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House into a home

House into a home

By Stella M. Chßvez
Staff Writer

October 22, 2001

BOYNTON BEACH + As a single parent and teacher living on a moderate income, Mike Marzelli couldn't afford most new homes on the market today.

But with the help of an affordable housing program, Marzelli's dream of owning a house came true three months ago.

"It saved me a great deal of money," Marzelli said. "They helped me lower my monthly payments and made me attend a seminar on home buying, which I thought was going to be a huge waste of time. But it turned out to be very informative."

Marzelli's not alone. Since the city's State Housing Initiative Partnership Program began in 1997, Boynton Beach has seen the number of first time home buyer like Marzelli increase beyond expectation, officials say.

As one of the program's requirements, the city must send the state a three-year plan, which gives projections for the number of first-time homebuyers and the number of homes that could be repaired. In the 2000-2003 plan, program officials anticipated helping eight first-time home buyers and rehabilitating 14 homes. But since the beginning of the 2000 fiscal year, the program has helped 23 first-time homeowners and repaired 22 homes. Program officials also have estimated they will be able to help an additional 13 first-time home buyers and fix-up 15 existing homes in the coming months.

Since the program's inception in 1997, a total of 58 people have bought new homes while a total of 42 homes have been repaired.

Octavia Sherrod, the city's community development director, said the numbers speak for themselves. Part of the program's success is a result of the state increasing the annual amount it awards to cities, she said. Also, the city now has a person, Brenda Cornelius, solely dedicated to administering the affordable housing program.

"It's really progressing," Sherrod said. "When we initially started out, I was the SHIP administrator and I did the [Community Development Block Grant] program as well, so it was kind of difficult."

For the current budget year, the state has allocated about $127 million in SHIP funds. The amount is distributed among cities according to population with each county receiving at least $350,000, according to state officials.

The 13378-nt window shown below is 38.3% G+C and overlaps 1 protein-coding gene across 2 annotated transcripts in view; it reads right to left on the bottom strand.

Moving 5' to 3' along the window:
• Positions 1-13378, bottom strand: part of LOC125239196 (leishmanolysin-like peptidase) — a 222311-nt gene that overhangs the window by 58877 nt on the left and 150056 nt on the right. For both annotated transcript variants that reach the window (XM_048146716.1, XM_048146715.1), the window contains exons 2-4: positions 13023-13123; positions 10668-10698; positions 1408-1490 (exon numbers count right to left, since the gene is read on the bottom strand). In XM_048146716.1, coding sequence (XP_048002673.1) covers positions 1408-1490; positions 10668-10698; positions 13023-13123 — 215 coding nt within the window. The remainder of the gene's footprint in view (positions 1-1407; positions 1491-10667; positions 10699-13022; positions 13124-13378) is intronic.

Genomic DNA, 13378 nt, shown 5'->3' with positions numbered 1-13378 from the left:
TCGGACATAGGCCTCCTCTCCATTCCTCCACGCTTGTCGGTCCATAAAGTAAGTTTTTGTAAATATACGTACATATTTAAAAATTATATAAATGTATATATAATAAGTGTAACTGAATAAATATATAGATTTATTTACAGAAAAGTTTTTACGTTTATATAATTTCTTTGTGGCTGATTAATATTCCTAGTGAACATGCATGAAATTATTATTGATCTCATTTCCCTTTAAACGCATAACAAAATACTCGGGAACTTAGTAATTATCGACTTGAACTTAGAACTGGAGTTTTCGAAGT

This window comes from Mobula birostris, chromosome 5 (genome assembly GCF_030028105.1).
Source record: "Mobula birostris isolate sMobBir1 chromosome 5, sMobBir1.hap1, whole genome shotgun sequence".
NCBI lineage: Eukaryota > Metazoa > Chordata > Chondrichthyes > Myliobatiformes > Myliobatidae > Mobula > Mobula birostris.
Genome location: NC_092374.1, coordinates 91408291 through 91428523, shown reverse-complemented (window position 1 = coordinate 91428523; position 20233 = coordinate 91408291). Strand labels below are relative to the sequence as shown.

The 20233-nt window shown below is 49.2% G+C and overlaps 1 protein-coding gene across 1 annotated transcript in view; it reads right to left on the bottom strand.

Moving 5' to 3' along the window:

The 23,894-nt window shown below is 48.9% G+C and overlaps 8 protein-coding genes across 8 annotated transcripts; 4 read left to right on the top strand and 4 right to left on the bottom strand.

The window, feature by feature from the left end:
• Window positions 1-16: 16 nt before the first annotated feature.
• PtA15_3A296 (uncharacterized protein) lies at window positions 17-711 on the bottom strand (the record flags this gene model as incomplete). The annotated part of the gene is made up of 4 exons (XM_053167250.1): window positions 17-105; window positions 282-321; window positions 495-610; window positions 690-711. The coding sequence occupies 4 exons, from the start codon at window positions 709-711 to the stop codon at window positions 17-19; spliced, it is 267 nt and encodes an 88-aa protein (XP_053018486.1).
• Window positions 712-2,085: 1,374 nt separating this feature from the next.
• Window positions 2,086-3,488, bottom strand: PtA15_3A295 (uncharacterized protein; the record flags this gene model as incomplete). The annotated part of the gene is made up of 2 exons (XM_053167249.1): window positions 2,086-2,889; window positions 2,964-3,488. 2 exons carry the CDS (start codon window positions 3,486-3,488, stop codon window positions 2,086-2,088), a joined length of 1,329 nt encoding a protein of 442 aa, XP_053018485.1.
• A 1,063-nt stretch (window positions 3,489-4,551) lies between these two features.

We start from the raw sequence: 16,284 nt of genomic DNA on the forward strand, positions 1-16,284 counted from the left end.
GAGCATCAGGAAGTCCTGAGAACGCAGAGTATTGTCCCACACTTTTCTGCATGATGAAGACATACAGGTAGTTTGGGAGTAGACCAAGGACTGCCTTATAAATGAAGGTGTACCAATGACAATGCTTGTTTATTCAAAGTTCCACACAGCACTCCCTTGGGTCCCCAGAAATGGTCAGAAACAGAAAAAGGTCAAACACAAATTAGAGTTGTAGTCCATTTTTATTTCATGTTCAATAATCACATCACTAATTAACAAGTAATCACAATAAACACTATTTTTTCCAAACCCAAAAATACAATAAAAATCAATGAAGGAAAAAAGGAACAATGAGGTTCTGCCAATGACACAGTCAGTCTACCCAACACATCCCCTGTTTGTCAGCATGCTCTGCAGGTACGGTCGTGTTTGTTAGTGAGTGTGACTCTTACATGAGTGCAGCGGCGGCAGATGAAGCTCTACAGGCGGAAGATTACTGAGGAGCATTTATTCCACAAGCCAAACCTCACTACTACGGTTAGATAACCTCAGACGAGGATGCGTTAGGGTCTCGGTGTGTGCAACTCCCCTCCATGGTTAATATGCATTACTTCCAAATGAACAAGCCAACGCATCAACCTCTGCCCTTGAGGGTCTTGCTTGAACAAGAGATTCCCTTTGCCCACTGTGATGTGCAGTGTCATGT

The money each city receives pays for a variety of expenses, including emergency repairs, new construction, rehabilitation, down payment and closing cost assistance, buying property and home ownership counseling programs. For fiscal year 2000-2001, the state gave Boynton Beach $605,134 -- more than double the amount it got during the first year of the program.

Sherrod said people who are eligible for the program fall into three categories: very low income, low income and moderate income.



Applicants are required to take a home ownership class that teaches everything from tips on paying a mortgage to the structural details of a house.

Experts such as Jamie Ross, interim executive director of the Tallahassee-based advocacy group Florida Housing Coalition, say such classes help ensure the program's success. Some municipalities have added credit-repair programs that work with families for a few years before they actually buy a new house.

"The catalyst has been the SHIP program," Ross said.

But the need to help poor or limited-income families remains greater than ever.

"The need is not being met," said Nancy Muller, housing policy coordinator for the Florida Housing Finance Corporation. "Right now, we know that there are a high number of Floridians who have problems being able to pay for their housing each month."

Stella M. Chßvez can be reached at schavez@sun-sentinel.com or 561-243-6602.

Copyright © 2001, South Florida Sun-Sentinel

Copyright © 2001, South Florida Sun-Sentinel

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